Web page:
It is also important to continue investigation of the reasons for errors in the census. In particular, it is important to learn as much as possible about census operations that may have contributed to duplicate enumerations and imputations in order to identify useful modifications to census procedures for 2010.

Finally, we stress that there will always be a need to evaluate the adequacy of population coverage in the census and to have a basis for census adjustment if needed. For this reason, it is essential to continue research on ways to improve the A.C.E., as well as the census.

In all of these analyses, the Census Bureau can benefit from the contributions and insights of independent researchers. The panel urges the Bureau to make available as much A.C.E. and census data as possible to the scientific research community for evaluation purposes. The Bureau should develop publicly available analysis files (consistent with protecting confidentiality) of coverage-related information (e.g., imputations, reinstated people, match rates) for post-strata and geographic areas. It should also find ways to provide access to A.C.E. microdata for researchers. While the likely errors in the A.C.E. preclude the use of the data for adjustment purposes at this time, there is much value in the data for research.

FUTURE WORK OF THE PANEL

In its work to prepare a final report, the panel plans to address the quality of the important socioeconomic information collected in the census long form and to review the detailed information obtained on race and ethnicity. The panel will also review further Census Bureau evaluations of population coverage in the 2000 census and consider methods for improving coverage evaluation for future censuses.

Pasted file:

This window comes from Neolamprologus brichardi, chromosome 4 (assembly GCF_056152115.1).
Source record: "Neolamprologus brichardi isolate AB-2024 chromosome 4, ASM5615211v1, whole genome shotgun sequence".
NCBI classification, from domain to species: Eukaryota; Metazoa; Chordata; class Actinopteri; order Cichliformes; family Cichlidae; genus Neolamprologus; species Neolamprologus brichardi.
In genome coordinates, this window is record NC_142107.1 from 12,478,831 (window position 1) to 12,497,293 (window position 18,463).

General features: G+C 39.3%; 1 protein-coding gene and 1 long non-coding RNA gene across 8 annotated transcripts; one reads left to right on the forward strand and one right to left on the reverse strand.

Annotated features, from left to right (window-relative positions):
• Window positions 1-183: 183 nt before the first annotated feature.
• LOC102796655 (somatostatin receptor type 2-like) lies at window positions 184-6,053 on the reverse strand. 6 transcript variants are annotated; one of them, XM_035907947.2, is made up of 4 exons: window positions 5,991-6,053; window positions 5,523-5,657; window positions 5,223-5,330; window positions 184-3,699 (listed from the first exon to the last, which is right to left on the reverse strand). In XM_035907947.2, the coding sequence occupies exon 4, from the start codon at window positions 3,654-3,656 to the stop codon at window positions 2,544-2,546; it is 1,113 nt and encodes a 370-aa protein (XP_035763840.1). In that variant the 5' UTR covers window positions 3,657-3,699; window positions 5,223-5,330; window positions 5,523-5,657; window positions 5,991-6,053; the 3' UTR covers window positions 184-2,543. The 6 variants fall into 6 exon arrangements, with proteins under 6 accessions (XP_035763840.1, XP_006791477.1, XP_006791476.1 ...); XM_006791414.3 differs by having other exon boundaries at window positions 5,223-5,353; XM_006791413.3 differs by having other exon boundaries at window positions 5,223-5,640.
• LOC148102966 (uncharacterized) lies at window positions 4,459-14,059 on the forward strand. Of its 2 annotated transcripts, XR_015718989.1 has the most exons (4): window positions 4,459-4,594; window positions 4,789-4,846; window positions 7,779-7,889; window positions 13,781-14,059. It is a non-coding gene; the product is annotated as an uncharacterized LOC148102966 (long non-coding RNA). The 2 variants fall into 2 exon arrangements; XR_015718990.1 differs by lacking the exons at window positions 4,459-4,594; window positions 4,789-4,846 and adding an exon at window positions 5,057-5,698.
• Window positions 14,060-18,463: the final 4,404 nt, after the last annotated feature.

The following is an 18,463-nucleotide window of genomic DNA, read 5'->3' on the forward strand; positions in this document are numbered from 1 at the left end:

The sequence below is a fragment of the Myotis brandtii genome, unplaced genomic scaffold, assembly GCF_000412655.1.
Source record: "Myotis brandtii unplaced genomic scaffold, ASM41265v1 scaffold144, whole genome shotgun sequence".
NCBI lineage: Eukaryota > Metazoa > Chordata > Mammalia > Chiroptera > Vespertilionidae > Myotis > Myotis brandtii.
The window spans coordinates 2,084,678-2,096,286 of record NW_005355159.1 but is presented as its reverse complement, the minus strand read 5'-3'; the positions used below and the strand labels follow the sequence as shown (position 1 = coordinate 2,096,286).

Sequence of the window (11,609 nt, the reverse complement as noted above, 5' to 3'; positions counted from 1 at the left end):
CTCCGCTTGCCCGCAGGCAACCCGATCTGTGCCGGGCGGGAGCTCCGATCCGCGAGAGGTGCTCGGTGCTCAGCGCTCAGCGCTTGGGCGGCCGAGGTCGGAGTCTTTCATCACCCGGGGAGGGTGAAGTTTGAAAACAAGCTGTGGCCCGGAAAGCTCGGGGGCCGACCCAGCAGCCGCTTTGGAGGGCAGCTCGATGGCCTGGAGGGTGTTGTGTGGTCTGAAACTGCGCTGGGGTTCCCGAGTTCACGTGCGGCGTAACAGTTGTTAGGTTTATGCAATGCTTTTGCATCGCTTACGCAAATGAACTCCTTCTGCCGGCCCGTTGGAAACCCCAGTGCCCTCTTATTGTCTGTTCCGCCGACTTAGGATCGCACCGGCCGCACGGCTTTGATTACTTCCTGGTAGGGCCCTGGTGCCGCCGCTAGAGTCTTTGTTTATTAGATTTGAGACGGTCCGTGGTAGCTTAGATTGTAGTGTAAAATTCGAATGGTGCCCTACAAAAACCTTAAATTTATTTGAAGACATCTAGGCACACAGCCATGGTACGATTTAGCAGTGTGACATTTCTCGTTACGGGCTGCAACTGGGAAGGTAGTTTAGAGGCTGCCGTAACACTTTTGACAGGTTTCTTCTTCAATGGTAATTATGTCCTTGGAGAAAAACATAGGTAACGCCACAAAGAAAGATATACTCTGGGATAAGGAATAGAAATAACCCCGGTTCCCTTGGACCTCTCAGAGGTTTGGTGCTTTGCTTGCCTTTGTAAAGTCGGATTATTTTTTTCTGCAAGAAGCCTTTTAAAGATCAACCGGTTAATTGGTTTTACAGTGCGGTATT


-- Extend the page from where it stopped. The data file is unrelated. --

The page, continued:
SUMMARY

The panel concludes that the Census Bureau’s two decisions (March and October) not to adjust the 2000 census counts for coverage errors are justifiable because of the evidence of errors in the A.C.E. that could lead to overstating the population.

The panel concludes that the Bureau’s estimates of the effects of the unmeasured erroneous census enumerations on net undercount rates for population groups are far from definitive. These estimates are based on small samples and incorporate a number of simplifying assumptions. The Bureau should conduct further research on the unmeasured duplicate and other erroneous census enumerations and attempt to develop revised estimates of net undercount for the population and for major population groups. The Bureau should also conduct further research on the causes, quality, and effects of the larger number



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